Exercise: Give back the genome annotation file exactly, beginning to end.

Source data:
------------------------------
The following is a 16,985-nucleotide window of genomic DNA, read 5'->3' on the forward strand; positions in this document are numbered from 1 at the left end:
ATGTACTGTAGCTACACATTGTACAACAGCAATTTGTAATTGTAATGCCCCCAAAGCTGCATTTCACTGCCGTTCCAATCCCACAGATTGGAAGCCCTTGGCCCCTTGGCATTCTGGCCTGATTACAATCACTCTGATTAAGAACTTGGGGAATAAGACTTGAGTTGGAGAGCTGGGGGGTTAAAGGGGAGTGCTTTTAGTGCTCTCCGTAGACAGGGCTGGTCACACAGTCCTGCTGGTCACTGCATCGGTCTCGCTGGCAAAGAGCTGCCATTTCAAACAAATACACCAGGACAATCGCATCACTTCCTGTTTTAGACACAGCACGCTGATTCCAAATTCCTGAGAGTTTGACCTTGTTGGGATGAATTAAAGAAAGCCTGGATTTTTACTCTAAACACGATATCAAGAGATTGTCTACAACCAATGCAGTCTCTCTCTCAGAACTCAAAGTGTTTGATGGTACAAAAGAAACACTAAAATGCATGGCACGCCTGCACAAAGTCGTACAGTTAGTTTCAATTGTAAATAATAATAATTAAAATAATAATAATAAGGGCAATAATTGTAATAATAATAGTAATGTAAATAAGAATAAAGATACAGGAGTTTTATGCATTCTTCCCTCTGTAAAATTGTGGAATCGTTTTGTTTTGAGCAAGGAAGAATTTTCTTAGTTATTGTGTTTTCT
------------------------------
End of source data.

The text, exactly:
The following is a 16,985-nucleotide window of genomic DNA, read 5'->3' on the forward strand; positions in this document are numbered from 1 at the left end:
ATGTACTGTAGCTACACATTGTACAACAGCAATTTGTAATTGTAATGCCCCCAAAGCTGCATTTCACTGCCGTTCCAATCCCACAGATTGGAAGCCCTTGGCCCCTTGGCATTCTGGCCTGATTACAATCACTCTGATTAAGAACTTGGGGAATAAGACTTGAGTTGGAGAGCTGGGGGGTTAAAGGGGAGTGCTTTTAGTGCTCTCCGTAGACAGGGCTGGTCACACAGTCCTGCTGGTCACTGCATCGGTCTCGCTGGCAAAGAGCTGCCATTTCAAACAAATACACCAGGACAATCGCATCACTTCCTGTTTTAGACACAGCACGCTGATTCCAAATTCCTGAGAGTTTGACCTTGTTGGGATGAATTAAAGAAAGCCTGGATTTTTACTCTAAACACGATATCAAGAGATTGTCTACAACCAATGCAGTCTCTCTCTCAGAACTCAAAGTGTTTGATGGTACAAAAGAAACACTAAAATGCATGGCACGCCTGCACAAAGTCGTACAGTTAGTTTCAATTGTAAATAATAATAATTAAAATAATAATAATAAGGGCAATAATTGTAATAATAATAGTAATGTAAATAAGAATAAAGATACAGGAGTTTTATGCATTCTTCCCTCTGTAAAATTGTGGAATCGTTTTGTTTTGAGCAAGGAAGAATTTTCTTAGTTATTGTGTTTTCT